By Sarah Taylor
This week the cards are very clear; as clear as the sense of defeat and pain that they relate; and equally clear about the way that is available to you that moves you through both and towards something different.
At the centre of the reading lies the Nine of Swords. Also known in this deck as Cruelty, the image of the Nine of Swords is its own effective description: an eye, its makeup belying the bloodshot veins that run through it, and the open wounds on the cheek below it.
Tears have been shed — are still being shed. There is injury: emotional, physical — in other words, the pain is visceral. It isn’t simply a matter of “I feel hurt.” In this case, “I am hurt,” and it is a phrase that can be taken two ways: first, describing a sense of self-injury; second, describing oneself as the embodiment of pain.
The Nine of Swords describes a sense of cruelty to oneself (written on the card) that is then projected onto the surrounding world. It is anguish writ large in how we experience ourselves and then our interactions with others. When we experience the kind of pain described by the Nine of Swords, we become its agent. Remember that Swords are associated with the mind; and so we turn pain into a belief about who we are, and what the world is in response to us. And so we, too, respond to that world with “heart less passions,” “fanaticism,” “passive opposition,” “martyrism [sic],” “vengeance.” It is a (very) vicious cycle.
Why has this happened? This is suggested in the preceding card, the Seven of Disks.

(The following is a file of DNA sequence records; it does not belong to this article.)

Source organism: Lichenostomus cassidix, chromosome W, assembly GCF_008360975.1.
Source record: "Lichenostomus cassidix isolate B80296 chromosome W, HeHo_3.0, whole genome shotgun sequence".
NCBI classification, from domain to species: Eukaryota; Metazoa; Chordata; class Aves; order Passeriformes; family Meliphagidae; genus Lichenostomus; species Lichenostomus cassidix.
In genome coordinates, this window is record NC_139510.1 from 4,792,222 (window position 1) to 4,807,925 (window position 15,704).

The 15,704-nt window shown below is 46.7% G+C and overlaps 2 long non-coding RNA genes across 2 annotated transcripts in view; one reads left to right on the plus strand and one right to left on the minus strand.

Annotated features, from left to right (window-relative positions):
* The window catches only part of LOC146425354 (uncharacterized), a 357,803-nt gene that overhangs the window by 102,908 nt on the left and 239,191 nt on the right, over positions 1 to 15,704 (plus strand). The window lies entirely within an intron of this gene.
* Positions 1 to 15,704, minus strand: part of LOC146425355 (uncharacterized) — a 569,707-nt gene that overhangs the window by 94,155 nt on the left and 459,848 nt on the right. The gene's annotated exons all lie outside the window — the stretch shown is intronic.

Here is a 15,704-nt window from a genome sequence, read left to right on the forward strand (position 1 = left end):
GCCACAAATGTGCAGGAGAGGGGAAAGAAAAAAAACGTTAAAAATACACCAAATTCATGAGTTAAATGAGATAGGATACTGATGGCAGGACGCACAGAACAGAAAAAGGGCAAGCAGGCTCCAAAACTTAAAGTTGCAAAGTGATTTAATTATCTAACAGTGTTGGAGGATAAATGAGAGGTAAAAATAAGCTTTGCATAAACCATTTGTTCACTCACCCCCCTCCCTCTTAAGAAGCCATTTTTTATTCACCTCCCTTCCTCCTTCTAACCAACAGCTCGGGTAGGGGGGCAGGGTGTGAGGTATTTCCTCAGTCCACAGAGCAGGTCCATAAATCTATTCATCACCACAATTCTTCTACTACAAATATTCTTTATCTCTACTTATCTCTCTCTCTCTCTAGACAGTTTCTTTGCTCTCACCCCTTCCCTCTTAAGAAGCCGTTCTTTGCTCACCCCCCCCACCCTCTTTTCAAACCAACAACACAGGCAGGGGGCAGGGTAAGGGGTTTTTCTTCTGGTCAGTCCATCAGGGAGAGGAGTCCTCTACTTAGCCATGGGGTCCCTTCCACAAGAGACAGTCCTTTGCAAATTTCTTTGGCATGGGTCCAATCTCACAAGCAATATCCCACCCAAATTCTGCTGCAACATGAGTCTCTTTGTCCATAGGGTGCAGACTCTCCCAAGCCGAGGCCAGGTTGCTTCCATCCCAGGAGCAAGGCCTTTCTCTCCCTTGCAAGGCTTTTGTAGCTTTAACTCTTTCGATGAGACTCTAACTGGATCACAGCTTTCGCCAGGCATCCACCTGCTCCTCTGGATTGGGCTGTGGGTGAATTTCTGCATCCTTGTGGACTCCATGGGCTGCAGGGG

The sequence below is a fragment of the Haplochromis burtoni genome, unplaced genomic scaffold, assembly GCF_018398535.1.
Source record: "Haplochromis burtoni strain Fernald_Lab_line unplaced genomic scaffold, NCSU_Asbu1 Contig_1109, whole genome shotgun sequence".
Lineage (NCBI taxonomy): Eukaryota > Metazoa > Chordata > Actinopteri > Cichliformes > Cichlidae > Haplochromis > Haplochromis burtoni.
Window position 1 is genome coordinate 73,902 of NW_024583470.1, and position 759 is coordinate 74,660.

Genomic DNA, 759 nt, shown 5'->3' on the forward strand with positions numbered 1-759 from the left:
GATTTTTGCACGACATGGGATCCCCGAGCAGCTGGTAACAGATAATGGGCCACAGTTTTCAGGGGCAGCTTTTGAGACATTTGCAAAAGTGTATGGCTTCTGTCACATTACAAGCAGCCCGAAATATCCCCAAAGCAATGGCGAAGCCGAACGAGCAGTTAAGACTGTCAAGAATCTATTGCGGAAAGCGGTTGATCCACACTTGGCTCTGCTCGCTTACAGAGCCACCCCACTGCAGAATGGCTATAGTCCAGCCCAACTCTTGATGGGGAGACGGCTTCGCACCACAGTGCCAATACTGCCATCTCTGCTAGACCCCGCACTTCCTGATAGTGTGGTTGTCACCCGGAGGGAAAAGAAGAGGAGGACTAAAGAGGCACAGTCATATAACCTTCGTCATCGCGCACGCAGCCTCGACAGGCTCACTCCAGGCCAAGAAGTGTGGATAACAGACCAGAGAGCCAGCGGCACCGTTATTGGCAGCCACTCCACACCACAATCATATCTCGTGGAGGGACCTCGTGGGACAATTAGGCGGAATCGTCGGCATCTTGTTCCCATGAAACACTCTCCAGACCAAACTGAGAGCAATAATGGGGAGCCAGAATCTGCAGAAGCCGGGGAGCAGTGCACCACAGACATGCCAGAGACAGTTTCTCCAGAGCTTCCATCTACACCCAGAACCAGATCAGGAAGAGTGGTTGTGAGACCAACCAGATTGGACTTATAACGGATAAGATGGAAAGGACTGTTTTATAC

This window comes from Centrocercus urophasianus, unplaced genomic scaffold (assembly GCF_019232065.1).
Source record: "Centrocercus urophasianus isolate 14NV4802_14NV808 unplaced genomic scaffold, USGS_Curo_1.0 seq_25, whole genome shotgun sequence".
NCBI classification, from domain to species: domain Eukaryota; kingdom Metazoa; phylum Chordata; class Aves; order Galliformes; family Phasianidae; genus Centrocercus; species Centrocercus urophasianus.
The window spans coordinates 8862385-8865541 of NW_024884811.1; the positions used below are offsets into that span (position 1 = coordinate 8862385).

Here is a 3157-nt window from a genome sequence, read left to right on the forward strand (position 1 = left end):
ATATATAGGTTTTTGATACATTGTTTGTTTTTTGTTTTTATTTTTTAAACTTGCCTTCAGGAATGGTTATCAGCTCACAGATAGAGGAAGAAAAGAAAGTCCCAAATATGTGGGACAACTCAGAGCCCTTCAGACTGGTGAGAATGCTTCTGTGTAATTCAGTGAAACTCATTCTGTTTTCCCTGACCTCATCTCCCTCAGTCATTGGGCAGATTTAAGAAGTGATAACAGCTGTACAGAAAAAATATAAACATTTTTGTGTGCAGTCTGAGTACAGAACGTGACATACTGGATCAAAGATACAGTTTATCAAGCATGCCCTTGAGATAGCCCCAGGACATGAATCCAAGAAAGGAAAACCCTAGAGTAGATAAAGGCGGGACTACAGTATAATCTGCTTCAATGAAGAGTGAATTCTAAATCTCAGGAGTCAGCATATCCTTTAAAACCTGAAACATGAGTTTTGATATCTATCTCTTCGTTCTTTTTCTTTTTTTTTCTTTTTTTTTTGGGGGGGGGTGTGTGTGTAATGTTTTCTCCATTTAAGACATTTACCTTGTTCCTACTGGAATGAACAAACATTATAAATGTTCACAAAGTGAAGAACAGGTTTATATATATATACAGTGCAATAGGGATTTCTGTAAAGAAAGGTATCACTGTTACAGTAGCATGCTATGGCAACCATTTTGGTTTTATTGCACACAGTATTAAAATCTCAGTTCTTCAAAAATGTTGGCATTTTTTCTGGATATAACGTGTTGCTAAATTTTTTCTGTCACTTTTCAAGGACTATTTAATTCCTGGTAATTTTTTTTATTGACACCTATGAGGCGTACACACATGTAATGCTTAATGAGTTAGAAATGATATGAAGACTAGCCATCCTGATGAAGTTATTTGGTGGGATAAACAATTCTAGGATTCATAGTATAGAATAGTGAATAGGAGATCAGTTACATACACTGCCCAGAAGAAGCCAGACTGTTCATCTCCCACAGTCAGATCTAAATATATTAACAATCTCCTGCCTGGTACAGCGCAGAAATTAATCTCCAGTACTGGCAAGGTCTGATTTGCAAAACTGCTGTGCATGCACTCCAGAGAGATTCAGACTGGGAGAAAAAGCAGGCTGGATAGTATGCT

In some way, you have experienced something not working out the way you had planned or hoped. Your efforts appear to have blocked the Sun. You sit, small, beneath. It is a moment of humbling.
But what if there were no accidents? How about looking at the Seven of Disks more closely in this instance? The sky is, for the most part, clear, soft, and dappled with clouds. The Sun hasn’t disappeared; it is only obscured. But a part of you believes that you have somehow caused the Sun to disappear, when in reality you are not that powerful, and what you are seeing is described by the metaphor depicted in the card: just a passing cloud.
Yet you take it so seriously! So seriously that, perhaps, you have forgotten the courage that it took to embark on your endeavour in the first place. What courage that you even tried! The pain has come from identifying yourself with it so fully that it became its own belief system, an act of total self-definition.
But the Knight of Cups offers the antidote to the cycle of cruelty in which you find yourself enmeshed. His presence is a response to it on all levels. Where there are heart less passions, he brings higher emotional levels; where there is fanaticism, he offers devotion to a loved person; where there is passive opposition, he embodies the ability to give; where there is vengeance, he responds with spiritual relations. There is a St. Francis of Assisi aspect to the card that becomes very clear here: when you are revealed in the gaze of the Knight of Cups — when you look upon yourself and your world with different eyes — you become a channel for peace.
Maybe it is in this moment that you realise your project wasn’t the failure you thought it to be after all.
Astrology/Elemental correspondences: Seven of Disks (Saturn in Taurus), Nine of Swords (Mars in Gemini), Knight of Cups (the fiery aspect of water)
If you want to experiment with tarot cards and don’t have any, we provide a free tarot spread generator using the Celtic Wings spread, which is based on the traditional Celtic Cross spread.This article explains how to use the spread.